interest rates to foreigners – that is, the foreign parties must pay the
Swiss to hold their money. In a world of increasing financial
instability where the probability of confiscation of financial assets
through inflation or taxation is rising, a small annual loss on
financial assets can rationally seem to be a better alternative than a
less certain, but major, loss.
The collapse of the Soviet Union
and Eastern Europe gives us a historical roadmap of what is likely to
happen when governments are left with currencies with little or no
value. At first, the people increasingly used foreign currencies, the US
dollar and D-mark being the currencies of choice in Eastern Europe.
They obtained such currencies through official loans and grants to their
governments and other institutions, through remittances of nationals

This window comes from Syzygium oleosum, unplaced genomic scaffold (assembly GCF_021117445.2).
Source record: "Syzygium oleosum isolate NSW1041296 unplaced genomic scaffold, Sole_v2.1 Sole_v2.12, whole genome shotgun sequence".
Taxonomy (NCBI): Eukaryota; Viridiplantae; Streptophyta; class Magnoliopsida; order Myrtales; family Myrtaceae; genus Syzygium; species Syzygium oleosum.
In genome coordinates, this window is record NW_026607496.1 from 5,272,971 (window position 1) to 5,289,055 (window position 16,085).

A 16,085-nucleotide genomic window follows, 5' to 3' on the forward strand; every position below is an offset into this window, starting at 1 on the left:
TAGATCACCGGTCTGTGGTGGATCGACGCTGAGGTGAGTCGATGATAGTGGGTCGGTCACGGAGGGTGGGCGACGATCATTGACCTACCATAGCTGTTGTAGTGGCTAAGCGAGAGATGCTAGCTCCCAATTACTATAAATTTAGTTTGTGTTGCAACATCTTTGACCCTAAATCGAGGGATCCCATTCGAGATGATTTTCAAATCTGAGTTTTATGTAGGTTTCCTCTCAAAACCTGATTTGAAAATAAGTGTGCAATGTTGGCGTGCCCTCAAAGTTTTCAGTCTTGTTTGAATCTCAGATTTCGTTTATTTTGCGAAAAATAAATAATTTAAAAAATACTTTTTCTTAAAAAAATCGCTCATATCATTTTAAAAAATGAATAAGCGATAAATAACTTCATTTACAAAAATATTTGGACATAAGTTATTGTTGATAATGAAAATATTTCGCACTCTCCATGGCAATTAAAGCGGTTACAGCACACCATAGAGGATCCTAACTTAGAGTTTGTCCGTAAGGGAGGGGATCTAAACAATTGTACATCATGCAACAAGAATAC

who had left the country, and through legal and black market commercial
Most OFCs allow financial and other institutions to
hold assets in a variety of currencies, and most do not have any “toll
charge” for taking funds in any currency in and out of the OFC. Most
OFCs also have institutions for providing safe keeping for both bearer
and registered securities, deeds and other legal forms of ownership. The
major successful OFCs also have judicial systems that provide clarity,
and honest and competent judges and other legal officers, enabling them
to legally protect assets.
These assets can then be used both in
the form of loans and equity capital to assist the countries whose
currencies have collapsed to help them start over. Countries that have
tangible assets, such as gold or land, will be able to use those in part
or whole to back a new currency. Countries that do not have much in the
way of real assets that can be sold will need to obtain loans to fund
either new central banks or currency boards, and likely sources of such
funds are assets that have been placed in OFCs.
OFCs that use the
currency of a major debtor nation, or have currency boards, whose
reserves largely consist of the sovereign debt of one or more major
debtor nations, might be forced for their own financial survival to